US5508794 *Mar 3, 1994Apr 16, 1996Ricoh Company, Ltd.Developer recycling system and developer cartridge therefor
US5557393 *Nov 4, 1994Sep 17, 1996Xerox CorporationProcess and apparatus for achieving customer selectable colors in an electrostatographic imaging system
US5574549 *Jun 6, 1994Nov 12, 1996Xerox CorporationElectrostatographic printing apparatus
US5592270 *Jul 16, 1993Jan 7, 1997Sharp Kabushiki KaishaDeveloping device in an electrophotographic apparatus capable of controlling a discharge of deteriorated developer and method of discharging deteriorated developer
US5619312 *Nov 8, 1994Apr 8, 1997Sharp Kabushiki KaishaDeveloping device with developer-supplying mechanism
US5674656 *Jan 16, 1996Oct 7, 1997Xerox CorporationTwo component developer composition for controlling transience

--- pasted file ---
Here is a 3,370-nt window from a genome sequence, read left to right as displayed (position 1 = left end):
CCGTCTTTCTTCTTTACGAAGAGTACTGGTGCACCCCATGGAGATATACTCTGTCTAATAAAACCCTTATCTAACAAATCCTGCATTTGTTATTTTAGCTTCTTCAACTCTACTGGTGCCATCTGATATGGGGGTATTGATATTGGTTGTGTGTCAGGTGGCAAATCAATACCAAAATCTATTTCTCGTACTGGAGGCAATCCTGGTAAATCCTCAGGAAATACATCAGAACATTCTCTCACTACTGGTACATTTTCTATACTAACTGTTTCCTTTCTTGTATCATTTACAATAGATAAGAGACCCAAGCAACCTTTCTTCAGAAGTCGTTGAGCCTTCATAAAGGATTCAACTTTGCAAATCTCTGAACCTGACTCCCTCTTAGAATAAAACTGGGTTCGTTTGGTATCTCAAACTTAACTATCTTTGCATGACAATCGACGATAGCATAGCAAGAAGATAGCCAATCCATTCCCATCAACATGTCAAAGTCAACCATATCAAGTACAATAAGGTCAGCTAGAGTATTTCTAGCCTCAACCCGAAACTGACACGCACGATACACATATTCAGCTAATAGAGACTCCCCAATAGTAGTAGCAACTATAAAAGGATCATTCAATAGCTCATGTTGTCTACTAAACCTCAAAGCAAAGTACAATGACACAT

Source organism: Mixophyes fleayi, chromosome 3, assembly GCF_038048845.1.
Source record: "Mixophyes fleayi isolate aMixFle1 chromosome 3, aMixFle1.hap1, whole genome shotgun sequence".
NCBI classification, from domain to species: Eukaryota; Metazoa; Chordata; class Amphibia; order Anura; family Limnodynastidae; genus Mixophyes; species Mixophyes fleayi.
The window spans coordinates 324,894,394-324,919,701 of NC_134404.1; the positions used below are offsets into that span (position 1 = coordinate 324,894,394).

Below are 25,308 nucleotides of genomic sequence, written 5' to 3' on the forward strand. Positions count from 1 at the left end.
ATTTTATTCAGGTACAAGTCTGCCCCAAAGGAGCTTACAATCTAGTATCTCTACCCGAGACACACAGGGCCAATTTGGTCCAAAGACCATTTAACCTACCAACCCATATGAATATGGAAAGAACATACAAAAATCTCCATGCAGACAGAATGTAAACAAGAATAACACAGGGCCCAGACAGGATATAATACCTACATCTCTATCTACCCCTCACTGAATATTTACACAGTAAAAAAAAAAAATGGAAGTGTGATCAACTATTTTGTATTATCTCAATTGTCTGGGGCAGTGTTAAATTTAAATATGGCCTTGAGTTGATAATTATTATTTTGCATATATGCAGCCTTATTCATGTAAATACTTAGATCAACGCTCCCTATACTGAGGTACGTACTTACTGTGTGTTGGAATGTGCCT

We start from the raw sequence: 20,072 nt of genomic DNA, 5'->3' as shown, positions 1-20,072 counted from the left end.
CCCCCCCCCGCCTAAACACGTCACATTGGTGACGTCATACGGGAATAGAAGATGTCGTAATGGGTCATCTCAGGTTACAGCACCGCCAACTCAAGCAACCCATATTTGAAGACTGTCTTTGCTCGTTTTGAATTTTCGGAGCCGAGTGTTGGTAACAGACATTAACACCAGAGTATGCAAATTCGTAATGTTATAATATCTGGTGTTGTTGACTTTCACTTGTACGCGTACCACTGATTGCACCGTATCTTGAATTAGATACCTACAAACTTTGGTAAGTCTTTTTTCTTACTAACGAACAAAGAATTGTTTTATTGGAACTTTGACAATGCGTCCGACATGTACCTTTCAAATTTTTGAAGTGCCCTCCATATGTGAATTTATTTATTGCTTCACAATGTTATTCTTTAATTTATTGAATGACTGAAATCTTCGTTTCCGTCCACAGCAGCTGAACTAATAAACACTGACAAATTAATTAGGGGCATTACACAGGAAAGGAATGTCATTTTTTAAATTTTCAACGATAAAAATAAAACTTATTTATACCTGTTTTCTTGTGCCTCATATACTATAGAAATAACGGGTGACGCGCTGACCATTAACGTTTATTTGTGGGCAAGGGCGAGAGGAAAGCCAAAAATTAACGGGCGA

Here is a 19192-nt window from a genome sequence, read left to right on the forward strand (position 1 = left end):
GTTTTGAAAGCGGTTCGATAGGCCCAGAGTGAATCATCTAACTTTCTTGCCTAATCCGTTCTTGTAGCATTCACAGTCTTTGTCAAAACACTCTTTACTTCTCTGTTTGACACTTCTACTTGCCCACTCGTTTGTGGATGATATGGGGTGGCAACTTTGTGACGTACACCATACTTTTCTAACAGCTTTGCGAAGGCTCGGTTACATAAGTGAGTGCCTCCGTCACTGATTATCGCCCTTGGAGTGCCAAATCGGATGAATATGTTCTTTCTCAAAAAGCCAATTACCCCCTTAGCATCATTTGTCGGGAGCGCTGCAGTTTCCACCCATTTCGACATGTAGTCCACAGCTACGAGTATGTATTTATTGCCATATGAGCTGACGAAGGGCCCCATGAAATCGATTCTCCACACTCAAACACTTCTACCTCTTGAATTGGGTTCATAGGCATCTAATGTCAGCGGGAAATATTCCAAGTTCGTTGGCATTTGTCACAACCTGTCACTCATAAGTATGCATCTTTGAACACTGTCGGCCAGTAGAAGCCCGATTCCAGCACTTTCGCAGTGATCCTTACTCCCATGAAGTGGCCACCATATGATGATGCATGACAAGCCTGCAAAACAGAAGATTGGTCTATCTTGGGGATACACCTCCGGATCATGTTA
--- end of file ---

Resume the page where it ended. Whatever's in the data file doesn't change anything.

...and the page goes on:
US6125243 *Sep 21, 1998Sep 26, 2000Ricoh Company, Ltd.Toner replenishing and developer replacing device for a developing unit of an image forming apparatus
US6167226 *Dec 6, 1999Dec 26, 2000Xerox CorporationDevelopment system
US6248496Mar 7, 2000Jun 19, 2001Xerox CorporationMethod of replenishing developer in a hybrid scavengeless development system
US6321045Sep 25, 2000Nov 20, 2001Xerox CorporationXerographic development system, a method for predicting changes in the ratio of toner to carrier
US6342273Feb 25, 2000Jan 29, 2002Dsm N.V.Process for coating a substrate with a powder paint composition
US6353722Dec 19, 2000Mar 5, 2002Xerox CorporationWaste bottle with overflow chamber
US6374064 *Sep 25, 2000Apr 16, 2002Xerox CorporationXerographic development system, method for determining when the developer material supply should be replenished
US6466749 *Nov 28, 2000Oct 15, 2002Xerox CorporationAdjustable developer ratio forming method and apparatus